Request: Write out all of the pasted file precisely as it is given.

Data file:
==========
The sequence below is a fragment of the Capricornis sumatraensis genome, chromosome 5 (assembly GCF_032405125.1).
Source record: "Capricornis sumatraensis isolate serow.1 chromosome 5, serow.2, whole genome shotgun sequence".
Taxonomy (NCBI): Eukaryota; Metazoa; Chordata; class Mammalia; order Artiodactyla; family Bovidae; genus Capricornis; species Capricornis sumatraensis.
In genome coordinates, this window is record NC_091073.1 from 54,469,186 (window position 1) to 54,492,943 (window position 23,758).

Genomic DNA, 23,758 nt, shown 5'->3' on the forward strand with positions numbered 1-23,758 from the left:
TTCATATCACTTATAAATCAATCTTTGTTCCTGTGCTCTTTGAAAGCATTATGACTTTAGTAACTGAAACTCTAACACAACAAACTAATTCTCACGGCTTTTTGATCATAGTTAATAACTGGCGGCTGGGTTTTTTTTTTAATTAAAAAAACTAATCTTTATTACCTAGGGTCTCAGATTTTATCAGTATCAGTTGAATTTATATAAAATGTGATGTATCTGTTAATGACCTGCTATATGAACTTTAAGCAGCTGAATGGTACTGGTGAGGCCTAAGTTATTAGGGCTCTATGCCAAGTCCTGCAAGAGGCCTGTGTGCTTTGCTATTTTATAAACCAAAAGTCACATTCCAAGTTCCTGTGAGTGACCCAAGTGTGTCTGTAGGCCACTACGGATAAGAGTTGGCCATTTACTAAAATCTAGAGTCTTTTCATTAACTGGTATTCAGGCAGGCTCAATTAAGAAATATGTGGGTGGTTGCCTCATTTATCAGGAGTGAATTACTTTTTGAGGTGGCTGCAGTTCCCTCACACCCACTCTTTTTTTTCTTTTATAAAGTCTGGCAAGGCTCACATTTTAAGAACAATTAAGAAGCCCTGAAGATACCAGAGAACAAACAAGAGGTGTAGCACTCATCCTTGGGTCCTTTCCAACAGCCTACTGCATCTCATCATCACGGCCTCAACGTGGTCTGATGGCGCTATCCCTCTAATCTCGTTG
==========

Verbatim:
The sequence below is a fragment of the Capricornis sumatraensis genome, chromosome 5 (assembly GCF_032405125.1).
Source record: "Capricornis sumatraensis isolate serow.1 chromosome 5, serow.2, whole genome shotgun sequence".
Taxonomy (NCBI): Eukaryota; Metazoa; Chordata; class Mammalia; order Artiodactyla; family Bovidae; genus Capricornis; species Capricornis sumatraensis.
In genome coordinates, this window is record NC_091073.1 from 54,469,186 (window position 1) to 54,492,943 (window position 23,758).

Genomic DNA, 23,758 nt, shown 5'->3' on the forward strand with positions numbered 1-23,758 from the left:
TTCATATCACTTATAAATCAATCTTTGTTCCTGTGCTCTTTGAAAGCATTATGACTTTAGTAACTGAAACTCTAACACAACAAACTAATTCTCACGGCTTTTTGATCATAGTTAATAACTGGCGGCTGGGTTTTTTTTTTAATTAAAAAAACTAATCTTTATTACCTAGGGTCTCAGATTTTATCAGTATCAGTTGAATTTATATAAAATGTGATGTATCTGTTAATGACCTGCTATATGAACTTTAAGCAGCTGAATGGTACTGGTGAGGCCTAAGTTATTAGGGCTCTATGCCAAGTCCTGCAAGAGGCCTGTGTGCTTTGCTATTTTATAAACCAAAAGTCACATTCCAAGTTCCTGTGAGTGACCCAAGTGTGTCTGTAGGCCACTACGGATAAGAGTTGGCCATTTACTAAAATCTAGAGTCTTTTCATTAACTGGTATTCAGGCAGGCTCAATTAAGAAATATGTGGGTGGTTGCCTCATTTATCAGGAGTGAATTACTTTTTGAGGTGGCTGCAGTTCCCTCACACCCACTCTTTTTTTTCTTTTATAAAGTCTGGCAAGGCTCACATTTTAAGAACAATTAAGAAGCCCTGAAGATACCAGAGAACAAACAAGAGGTGTAGCACTCATCCTTGGGTCCTTTCCAACAGCCTACTGCATCTCATCATCACGGCCTCAACGTGGTCTGATGGCGCTATCCCTCTAATCTCGTTG